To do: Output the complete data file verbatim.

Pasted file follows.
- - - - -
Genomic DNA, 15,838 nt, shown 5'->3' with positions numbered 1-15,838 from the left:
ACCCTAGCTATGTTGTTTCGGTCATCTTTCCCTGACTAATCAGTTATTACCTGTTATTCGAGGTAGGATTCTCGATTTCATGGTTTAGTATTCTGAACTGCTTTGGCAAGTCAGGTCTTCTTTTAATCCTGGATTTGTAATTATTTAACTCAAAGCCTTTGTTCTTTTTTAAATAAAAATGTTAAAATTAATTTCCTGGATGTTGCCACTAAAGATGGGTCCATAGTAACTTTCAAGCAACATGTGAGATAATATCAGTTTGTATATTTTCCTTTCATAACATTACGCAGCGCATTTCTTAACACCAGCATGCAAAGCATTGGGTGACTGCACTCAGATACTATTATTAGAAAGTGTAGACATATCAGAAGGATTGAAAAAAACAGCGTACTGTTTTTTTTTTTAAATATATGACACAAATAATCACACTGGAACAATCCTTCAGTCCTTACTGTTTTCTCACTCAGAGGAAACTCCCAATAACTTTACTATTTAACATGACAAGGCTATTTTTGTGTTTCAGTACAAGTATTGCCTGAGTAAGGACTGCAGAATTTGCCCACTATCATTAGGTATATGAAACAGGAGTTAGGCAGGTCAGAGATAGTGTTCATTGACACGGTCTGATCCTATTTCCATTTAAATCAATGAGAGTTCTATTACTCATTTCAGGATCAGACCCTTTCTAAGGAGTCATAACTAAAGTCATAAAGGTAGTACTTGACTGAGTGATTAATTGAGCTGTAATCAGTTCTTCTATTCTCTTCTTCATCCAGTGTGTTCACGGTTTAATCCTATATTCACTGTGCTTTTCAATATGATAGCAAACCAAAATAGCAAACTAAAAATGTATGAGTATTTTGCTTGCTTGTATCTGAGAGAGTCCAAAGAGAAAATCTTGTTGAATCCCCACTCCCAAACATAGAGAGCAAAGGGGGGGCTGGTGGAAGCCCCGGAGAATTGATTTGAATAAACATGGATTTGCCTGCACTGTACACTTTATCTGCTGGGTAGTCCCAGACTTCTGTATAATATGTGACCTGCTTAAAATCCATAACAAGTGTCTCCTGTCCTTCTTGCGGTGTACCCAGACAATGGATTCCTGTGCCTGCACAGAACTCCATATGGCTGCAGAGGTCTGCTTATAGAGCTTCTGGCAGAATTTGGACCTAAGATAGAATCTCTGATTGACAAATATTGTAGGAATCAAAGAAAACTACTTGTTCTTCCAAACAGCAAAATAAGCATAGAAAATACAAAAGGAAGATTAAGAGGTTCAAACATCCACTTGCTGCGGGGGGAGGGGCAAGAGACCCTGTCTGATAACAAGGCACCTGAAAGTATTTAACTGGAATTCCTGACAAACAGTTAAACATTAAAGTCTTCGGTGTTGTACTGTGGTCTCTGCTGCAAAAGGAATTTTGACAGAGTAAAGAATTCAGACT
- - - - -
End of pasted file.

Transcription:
Genomic DNA, 15,838 nt, shown 5'->3' with positions numbered 1-15,838 from the left:
ACCCTAGCTATGTTGTTTCGGTCATCTTTCCCTGACTAATCAGTTATTACCTGTTATTCGAGGTAGGATTCTCGATTTCATGGTTTAGTATTCTGAACTGCTTTGGCAAGTCAGGTCTTCTTTTAATCCTGGATTTGTAATTATTTAACTCAAAGCCTTTGTTCTTTTTTAAATAAAAATGTTAAAATTAATTTCCTGGATGTTGCCACTAAAGATGGGTCCATAGTAACTTTCAAGCAACATGTGAGATAATATCAGTTTGTATATTTTCCTTTCATAACATTACGCAGCGCATTTCTTAACACCAGCATGCAAAGCATTGGGTGACTGCACTCAGATACTATTATTAGAAAGTGTAGACATATCAGAAGGATTGAAAAAAACAGCGTACTGTTTTTTTTTTTAAATATATGACACAAATAATCACACTGGAACAATCCTTCAGTCCTTACTGTTTTCTCACTCAGAGGAAACTCCCAATAACTTTACTATTTAACATGACAAGGCTATTTTTGTGTTTCAGTACAAGTATTGCCTGAGTAAGGACTGCAGAATTTGCCCACTATCATTAGGTATATGAAACAGGAGTTAGGCAGGTCAGAGATAGTGTTCATTGACACGGTCTGATCCTATTTCCATTTAAATCAATGAGAGTTCTATTACTCATTTCAGGATCAGACCCTTTCTAAGGAGTCATAACTAAAGTCATAAAGGTAGTACTTGACTGAGTGATTAATTGAGCTGTAATCAGTTCTTCTATTCTCTTCTTCATCCAGTGTGTTCACGGTTTAATCCTATATTCACTGTGCTTTTCAATATGATAGCAAACCAAAATAGCAAACTAAAAATGTATGAGTATTTTGCTTGCTTGTATCTGAGAGAGTCCAAAGAGAAAATCTTGTTGAATCCCCACTCCCAAACATAGAGAGCAAAGGGGGGGCTGGTGGAAGCCCCGGAGAATTGATTTGAATAAACATGGATTTGCCTGCACTGTACACTTTATCTGCTGGGTAGTCCCAGACTTCTGTATAATATGTGACCTGCTTAAAATCCATAACAAGTGTCTCCTGTCCTTCTTGCGGTGTACCCAGACAATGGATTCCTGTGCCTGCACAGAACTCCATATGGCTGCAGAGGTCTGCTTATAGAGCTTCTGGCAGAATTTGGACCTAAGATAGAATCTCTGATTGACAAATATTGTAGGAATCAAAGAAAACTACTTGTTCTTCCAAACAGCAAAATAAGCATAGAAAATACAAAAGGAAGATTAAGAGGTTCAAACATCCACTTGCTGCGGGGGGAGGGGCAAGAGACCCTGTCTGATAACAAGGCACCTGAAAGTATTTAACTGGAATTCCTGACAAACAGTTAAACATTAAAGTCTTCGGTGTTGTACTGTGGTCTCTGCTGCAAAAGGAATTTTGACAGAGTAAAGAATTCAGACT